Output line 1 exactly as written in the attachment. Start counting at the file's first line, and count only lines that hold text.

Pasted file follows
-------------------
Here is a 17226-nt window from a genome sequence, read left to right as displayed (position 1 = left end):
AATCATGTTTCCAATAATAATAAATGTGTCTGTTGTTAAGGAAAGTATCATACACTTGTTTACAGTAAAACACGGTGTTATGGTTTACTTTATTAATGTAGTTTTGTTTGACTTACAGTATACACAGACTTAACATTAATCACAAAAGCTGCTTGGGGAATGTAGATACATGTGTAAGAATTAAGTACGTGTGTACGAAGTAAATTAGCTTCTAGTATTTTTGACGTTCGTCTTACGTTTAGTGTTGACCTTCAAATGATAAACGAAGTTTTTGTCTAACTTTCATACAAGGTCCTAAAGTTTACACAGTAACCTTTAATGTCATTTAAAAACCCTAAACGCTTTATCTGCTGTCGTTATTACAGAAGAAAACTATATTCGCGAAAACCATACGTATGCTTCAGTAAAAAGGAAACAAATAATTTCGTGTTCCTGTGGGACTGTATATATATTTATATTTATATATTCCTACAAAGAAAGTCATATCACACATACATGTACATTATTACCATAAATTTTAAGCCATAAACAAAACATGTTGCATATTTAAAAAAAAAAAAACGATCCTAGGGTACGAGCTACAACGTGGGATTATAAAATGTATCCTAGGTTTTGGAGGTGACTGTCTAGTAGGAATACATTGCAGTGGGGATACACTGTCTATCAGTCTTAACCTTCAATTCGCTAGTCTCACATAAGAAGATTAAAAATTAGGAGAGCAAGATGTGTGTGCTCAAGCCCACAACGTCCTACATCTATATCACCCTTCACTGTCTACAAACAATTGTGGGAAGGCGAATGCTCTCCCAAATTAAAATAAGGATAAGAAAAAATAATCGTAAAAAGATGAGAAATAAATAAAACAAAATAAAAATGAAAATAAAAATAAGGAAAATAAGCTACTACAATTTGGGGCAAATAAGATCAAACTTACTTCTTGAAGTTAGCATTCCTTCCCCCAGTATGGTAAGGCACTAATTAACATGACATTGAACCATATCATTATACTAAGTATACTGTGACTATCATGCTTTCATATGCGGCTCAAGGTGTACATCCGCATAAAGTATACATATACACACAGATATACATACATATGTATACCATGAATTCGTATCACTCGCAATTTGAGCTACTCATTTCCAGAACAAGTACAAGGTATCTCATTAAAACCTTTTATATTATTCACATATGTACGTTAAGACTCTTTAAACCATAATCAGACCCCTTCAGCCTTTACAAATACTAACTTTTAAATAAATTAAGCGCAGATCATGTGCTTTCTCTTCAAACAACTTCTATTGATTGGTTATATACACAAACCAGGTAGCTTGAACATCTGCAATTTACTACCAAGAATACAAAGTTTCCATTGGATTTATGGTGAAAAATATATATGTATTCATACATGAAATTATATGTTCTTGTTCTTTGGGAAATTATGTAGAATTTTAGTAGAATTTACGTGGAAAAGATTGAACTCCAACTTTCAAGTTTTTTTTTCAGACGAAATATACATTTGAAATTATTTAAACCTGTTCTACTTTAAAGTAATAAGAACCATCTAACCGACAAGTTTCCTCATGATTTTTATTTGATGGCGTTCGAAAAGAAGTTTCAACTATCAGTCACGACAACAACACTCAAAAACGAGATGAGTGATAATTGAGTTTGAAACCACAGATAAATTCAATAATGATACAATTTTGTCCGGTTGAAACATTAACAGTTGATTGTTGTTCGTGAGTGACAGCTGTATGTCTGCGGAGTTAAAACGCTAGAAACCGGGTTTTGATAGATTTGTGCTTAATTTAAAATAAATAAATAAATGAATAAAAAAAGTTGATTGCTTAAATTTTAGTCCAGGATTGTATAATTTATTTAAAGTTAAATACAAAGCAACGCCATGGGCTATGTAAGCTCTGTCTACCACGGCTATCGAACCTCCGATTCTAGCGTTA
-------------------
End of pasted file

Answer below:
Here is a 17226-nt window from a genome sequence, read left to right as displayed (position 1 = left end):